Kukafka’s novel is a sort of mystery, but not in the traditional sense. Lucinda, a popular 15- year-old, is discovered  in the playground of the elementary school. She’s been murdered.  Lucinda’s death is certain in the incident that kicks the novel off, but it’s the three-person narrative that keeps its motor running.

First there’s Cameron, the boy who loved Lucinda from afar. Perhaps saying Cameron ‘loved’ her isn’t quite the right word. He watched her obsessively.  He drew her.  He feels like he knew her better than anyone, “The way her legs flew out when she ran…How her hair got frizzy at the front when she walked home from school in the heat….the way she squinted when she couldn’t see the board.”  When Lucinda’s body is found, Cameron is one of the first suspects because a classmate had once told a teacher that Cameron “was the sort of kid who would bring a gun to school.”

Then there’s Jade. When she hears the news of Lucinda’s death she says that “faking shock is easier than faking sadness.”  Jade lives with her mother and sister and I wouldn’t characterize her life as necessarily happy. She resented Lucinda, and so her classmate’s death inspires little more than antipathy.

Finally, there’s Russ, a local cop who used to be Cameron’s father’s partner before he did a runner, leaving his wife and son behind.  He feels protective towards Cameron and his feelings are further complicated by the feelings he had for Cameron’s father, Lee.  He is also suspicious of his wife, Ines’, ex-con brother, Ivan, who just happens to be the person who discovered Lucinda’s body.

It is through the lens of these characters that we see Lucinda. I wouldn’t say that Girl in Snow is a page-turner, but that’s because these are complicated people with complicated feelings and Kukafka cares about every word she writes. This is a book to be savoured and these are characters you won’t soon forget.

Cuckoo Song – Frances Hardinge

cuckoo songI don’t think I have ever read a book quite like Frances Hardinge’s YA novel Cuckoo Song. I am not much of a fantasy fan, you know – word building and that sort of thing, but I was totally enchanted by Hardinge’s story, which is as much about grief and loss, as it is a creepy story about…well, I can’t really tell you.

I can tell you that the story follows 13-year-old Triss, who wakes up after falling into the Grimmer – a pond near the cottage where she is vacationing with her family. Her mother comforts her, telling Triss that she’s “just been ill again, that’s all. You had a fever, so of course you feel rotten and a bit muddled.”

Triss’s younger sister Penny, Pen for short, doesn’t seem all that thrilled with Triss’s recovery. “She’s pretending!” she screams, when she comes to Triss’s bedroom. “It’s fake! Can’t any of you tell the difference?”

Things just get weirder for Triss because even she has to admit that something isn’t quite right. For one thing, she has a voracious appetite – never mind easing herself back into the world of food, as “soon as she saw the first bowl of soup arrive, great crusty rolls on the side of the tray, her hands started to shake.” Triss is horrified to discover that food is not the only thing that will sate her hunger; she’ll willingly eat just about anything and lots of it.

Other strange things begin to happen in Triss’s life.  Dead leaves in her hair when she wakes up. Dolls that move in her hands. Dolls that speak to her. And then what’s with all the letters from her brother, Sebastian? Those letters are impossible because Sebastian was killed in the war.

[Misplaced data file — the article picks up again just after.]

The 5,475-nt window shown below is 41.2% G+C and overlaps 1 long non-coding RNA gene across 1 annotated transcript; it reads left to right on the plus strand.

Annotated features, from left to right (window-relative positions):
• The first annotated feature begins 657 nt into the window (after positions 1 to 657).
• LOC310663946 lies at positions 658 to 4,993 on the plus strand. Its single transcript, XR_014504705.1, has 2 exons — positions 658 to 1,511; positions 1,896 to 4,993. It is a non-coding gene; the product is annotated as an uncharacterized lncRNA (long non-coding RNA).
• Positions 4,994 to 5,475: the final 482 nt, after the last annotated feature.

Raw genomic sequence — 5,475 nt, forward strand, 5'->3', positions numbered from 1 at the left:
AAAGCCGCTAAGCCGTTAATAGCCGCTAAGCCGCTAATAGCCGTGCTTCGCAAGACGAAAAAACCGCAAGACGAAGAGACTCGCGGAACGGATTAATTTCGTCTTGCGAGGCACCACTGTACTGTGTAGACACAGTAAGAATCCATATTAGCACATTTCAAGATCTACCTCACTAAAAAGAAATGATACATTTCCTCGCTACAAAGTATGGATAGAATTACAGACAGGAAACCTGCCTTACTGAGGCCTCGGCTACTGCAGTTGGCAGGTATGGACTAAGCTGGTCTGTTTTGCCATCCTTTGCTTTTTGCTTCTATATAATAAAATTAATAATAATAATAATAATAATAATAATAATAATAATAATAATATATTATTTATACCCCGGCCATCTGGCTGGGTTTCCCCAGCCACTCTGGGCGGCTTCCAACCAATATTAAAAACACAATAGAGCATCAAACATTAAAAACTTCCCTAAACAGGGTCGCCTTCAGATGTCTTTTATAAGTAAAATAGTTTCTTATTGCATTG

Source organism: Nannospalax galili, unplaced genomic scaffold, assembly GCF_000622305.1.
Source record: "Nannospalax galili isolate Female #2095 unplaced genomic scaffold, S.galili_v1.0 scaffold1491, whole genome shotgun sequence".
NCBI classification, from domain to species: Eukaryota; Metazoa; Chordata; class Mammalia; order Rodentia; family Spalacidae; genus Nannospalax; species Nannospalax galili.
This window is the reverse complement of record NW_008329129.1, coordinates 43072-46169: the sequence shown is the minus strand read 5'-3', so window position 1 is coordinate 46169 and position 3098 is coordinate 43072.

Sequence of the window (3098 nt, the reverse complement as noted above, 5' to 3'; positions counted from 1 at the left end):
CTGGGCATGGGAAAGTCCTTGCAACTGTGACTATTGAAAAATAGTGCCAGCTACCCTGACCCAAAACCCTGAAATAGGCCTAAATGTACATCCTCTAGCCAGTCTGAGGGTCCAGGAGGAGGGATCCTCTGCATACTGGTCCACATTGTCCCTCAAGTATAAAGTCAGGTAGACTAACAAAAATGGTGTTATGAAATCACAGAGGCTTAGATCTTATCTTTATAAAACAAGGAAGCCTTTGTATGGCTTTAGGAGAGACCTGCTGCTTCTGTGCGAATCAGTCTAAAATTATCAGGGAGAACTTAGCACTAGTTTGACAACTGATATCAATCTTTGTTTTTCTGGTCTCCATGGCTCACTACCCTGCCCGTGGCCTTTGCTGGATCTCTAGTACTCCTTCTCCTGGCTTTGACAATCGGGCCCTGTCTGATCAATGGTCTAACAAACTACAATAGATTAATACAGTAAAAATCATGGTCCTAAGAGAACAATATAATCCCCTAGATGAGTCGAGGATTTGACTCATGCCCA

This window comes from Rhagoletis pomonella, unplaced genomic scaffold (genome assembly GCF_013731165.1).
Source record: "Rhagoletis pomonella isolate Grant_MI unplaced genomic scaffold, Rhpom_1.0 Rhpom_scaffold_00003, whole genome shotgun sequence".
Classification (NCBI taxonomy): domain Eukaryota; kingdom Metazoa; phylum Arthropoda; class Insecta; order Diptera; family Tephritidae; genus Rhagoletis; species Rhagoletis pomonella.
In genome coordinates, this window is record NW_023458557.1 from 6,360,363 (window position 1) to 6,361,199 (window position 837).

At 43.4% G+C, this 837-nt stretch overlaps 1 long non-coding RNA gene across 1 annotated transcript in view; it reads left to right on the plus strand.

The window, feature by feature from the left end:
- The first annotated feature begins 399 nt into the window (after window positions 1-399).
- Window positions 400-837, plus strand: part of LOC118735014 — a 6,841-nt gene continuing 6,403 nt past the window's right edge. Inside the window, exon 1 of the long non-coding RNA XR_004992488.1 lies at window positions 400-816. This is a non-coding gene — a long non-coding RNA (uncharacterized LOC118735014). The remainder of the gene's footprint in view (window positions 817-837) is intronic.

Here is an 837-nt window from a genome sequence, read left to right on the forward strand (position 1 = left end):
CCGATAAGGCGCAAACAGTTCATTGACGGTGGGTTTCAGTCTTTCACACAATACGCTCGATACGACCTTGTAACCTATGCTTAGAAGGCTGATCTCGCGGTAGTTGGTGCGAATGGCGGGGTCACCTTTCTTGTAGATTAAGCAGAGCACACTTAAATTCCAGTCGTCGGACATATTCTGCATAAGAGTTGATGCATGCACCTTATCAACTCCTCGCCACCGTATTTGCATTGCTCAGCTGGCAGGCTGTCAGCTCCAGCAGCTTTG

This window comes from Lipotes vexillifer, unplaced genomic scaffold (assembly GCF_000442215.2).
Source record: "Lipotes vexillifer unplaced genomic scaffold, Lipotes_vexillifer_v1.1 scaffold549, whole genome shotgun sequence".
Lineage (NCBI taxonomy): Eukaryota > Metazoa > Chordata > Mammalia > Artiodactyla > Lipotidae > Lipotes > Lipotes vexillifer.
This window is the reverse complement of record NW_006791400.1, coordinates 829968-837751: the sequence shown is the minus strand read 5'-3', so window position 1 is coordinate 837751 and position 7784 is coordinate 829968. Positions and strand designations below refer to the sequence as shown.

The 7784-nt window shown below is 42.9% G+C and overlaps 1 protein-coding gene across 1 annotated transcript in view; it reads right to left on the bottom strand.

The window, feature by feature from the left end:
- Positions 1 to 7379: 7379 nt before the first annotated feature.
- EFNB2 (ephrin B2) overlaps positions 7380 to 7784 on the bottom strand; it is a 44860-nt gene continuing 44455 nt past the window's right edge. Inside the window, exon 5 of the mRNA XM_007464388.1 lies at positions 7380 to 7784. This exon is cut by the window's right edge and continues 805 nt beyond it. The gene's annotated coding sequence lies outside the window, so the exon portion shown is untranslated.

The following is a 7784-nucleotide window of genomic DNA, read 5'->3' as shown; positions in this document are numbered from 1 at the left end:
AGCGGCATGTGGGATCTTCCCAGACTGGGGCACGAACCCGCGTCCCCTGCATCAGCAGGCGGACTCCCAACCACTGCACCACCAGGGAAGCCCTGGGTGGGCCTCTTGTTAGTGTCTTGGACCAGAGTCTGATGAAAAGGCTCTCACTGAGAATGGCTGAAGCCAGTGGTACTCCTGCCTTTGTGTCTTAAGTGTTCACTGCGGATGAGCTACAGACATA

Hardinge has created a masterful, creepy and mysterious novel that is both exciting and kind of heartbreaking. I don’t want to spoil the novel’s surprises, but I will say this: you won’t forget Triss because she is brave, endearing and clever. Her desire to solve the mystery of what’s happened to her keeps the plot ticking along, but her capacity for self -reflection and self-awareness is what makes her a character who will stay with you long after the last page is turned.

Highly recommended.

The House on the Cliff – Charlotte Williams

Hmmm…yet another book about a therapist whose life is in shambles. This time it’sDE5C7121-EA75-4E9F-9BDC-AA702E37EEC3 Jessica Mayhew in Charlotte Williams’ novel The House on the Cliff.

Jessica is married to Bob and they live in Wales with their two young daughters. Their marriage isn’t rock-solid: Bob has recently admitted to a one-night stand, and Jessica is having a difficult time forgiving him. Understandably.

Enter  Gwydion Morgan.

I noticed immediately when he walked into the room that he was a remarkably handsome man, tall and broad-shouldered, with a natural grace in the way he carried himself. I judged him to be in his late twenties, or thereabouts.

Up close I could see that his eyes were green, fringed with thick, black lashes. I looked away. It seemed indecent to do anything else.

That instant attraction is bound to cause some professional conflict, just sayin’. Anyway, Gwydion has come to Jessica with a fear of buttons. Apparently it’s a thing: Koumpounphobia.

Gwydion is an actor on the cusp of his big break. He has a certain theatrical pedigree, too, because his father, Evan, is a brilliant but volatile theatre director. His mother, Arianrhod, is worried about her son’s mental health. Their relationship seems, to the casual observer, a tad co-dependent. When she calls Jessica concerned that Gwydion is suicidal – even though Jessica had seen no signs of this in their therapy – Jessica drives out to their house on the – you guessed it – cliff.

From the minute Jessica steps into the Morgan house, her life becomes entangled with theirs. There is definitely something going on in the house and with the family and Jessica is drawn to them, particularly Gwydion who is both erratic and impossibly attractive. The more time she tries to figure out what is going on, the more she drops the ball in her own life.